When looking to get into a new marketplace where you think there will be high demand, you want to consider a few obvious things:
How difficult will it be to break into the new market?
How long will the demand last?
Will you be better off than if you just stay in the market you are in?
If you are going to move out of a market you have worked in for the last 5 – 10 years, make sure you are not going to a marketplace that will be hot for a couple of years and then cool off. You certainly don’t want to give up your highly tenured skill set in a market that may have slow to mild growth to be a much less experienced candidate in a market that may explode in growth for a couple of years, but then fizzle because it was a short-term trend.
First, look at the “real job count.” The best way to do this is to visit the websites of the companies that are hiring directly for full-time employees for a particular skill set and put together a total count of the jobs you see. What you cannot do is look at the postings of third party recruiting or consulting firms to establish the job count. Many times, organizations will use multiple third party firms to help them fill their jobs. Therefore there will be multiple third party firms also advertising for the SAME position! This will give an inaccurate higher total job count than what really exists in that marketplace.
Second, compare the rate of growth of the new market to the market you are currently in. If the market you are looking to enter has 30% job growth but the one you are in has 10%, the market you are looking at is really a plus 20%. And the question again becomes: “Is it better to be a highly tenured candidate in a 10% growth market than have an average background in one that is growing 20% faster?” The question is not how fast a market is growing. The question becomes how fast is the market growing compared to the market you are in?
Third and finally, think about what everyone in your shoes is thinking. If you are trying to position yourself in a new market, the last thing you want to be trying to do is what everyone else is trying to do at the same time they are doing it. You can try to do what you think everyone is GOING to do before they do to it. But you don’t want to be right in the middle of the wave. You have to be ahead of it. So, for instance, if everyone is starting to move in the new direction you are thinking about, THIS just may be the time to stay back and let everyone leave while you stay put. I don’t suggest this if the marketplace you are in is dying, but it is something to seriously consider if your marketplace is growing but maybe just not as fast as the other you are considering.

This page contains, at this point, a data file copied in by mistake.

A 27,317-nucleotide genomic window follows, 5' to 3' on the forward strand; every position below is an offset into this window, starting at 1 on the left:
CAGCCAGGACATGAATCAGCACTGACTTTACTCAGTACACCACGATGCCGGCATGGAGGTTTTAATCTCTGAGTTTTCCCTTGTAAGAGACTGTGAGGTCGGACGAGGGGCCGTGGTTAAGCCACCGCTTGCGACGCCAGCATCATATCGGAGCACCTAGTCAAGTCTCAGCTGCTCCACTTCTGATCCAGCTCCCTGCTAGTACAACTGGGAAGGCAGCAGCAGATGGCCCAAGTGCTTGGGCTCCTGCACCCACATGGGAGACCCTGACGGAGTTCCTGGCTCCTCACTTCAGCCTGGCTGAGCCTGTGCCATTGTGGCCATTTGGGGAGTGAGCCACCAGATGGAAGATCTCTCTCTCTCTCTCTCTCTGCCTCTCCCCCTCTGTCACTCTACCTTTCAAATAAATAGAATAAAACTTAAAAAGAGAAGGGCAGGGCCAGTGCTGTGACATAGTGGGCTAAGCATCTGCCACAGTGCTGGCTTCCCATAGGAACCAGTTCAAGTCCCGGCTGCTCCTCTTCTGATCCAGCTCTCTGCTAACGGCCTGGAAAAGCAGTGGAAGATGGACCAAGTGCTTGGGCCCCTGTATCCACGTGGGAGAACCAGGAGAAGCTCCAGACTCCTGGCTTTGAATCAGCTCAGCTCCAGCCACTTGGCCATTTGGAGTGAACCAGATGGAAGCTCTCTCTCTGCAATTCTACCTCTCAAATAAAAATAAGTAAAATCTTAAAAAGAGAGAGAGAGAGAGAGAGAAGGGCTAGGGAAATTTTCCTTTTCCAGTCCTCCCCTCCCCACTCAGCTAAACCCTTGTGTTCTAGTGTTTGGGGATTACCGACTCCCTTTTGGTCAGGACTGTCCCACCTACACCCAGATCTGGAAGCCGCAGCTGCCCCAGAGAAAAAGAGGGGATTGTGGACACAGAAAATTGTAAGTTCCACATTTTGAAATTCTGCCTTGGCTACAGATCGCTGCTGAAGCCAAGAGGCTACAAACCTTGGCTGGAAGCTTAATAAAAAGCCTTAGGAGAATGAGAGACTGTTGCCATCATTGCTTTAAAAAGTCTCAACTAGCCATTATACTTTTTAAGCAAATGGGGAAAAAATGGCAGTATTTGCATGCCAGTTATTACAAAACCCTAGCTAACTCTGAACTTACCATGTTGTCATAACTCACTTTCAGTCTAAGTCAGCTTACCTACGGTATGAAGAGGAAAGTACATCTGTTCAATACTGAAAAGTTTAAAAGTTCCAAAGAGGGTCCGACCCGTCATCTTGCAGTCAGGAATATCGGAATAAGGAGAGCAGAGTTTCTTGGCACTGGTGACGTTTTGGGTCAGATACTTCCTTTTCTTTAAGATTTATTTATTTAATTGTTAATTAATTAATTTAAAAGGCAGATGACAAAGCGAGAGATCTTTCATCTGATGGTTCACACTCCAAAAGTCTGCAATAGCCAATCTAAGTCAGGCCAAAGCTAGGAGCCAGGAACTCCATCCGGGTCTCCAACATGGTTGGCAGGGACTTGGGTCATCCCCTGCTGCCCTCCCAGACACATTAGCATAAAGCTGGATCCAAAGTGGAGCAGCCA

Here is what I mean, if you go online and see 50 new jobs a quarter in Market A and see only 30 new jobs in Market B (the market you are in), it might be reasonable for you to conclude that Market A, the market with 50 new jobs, is the place to be. But this would only be giving consideration to the demand side of the equation or decision. What if Market A, the market with 50 new jobs eventually gets to the point where there are constantly 45 qualified people pursuing the 50 jobs? That would be good because there are more jobs than there are qualified people. But would it be better than being in Market B, where there are 30 new jobs with only 15 qualified people pursuing those jobs?
You will have the impression that Market A would be more attractive because if you were online looking for something new, you would see almost twice as many jobs in Market A as you would see in Market B.
In order to be in a HOT market, you have to be in a market where many new jobs are being created and you also have to be in a market where the number of people who can do the work is much less then the Market is requiring!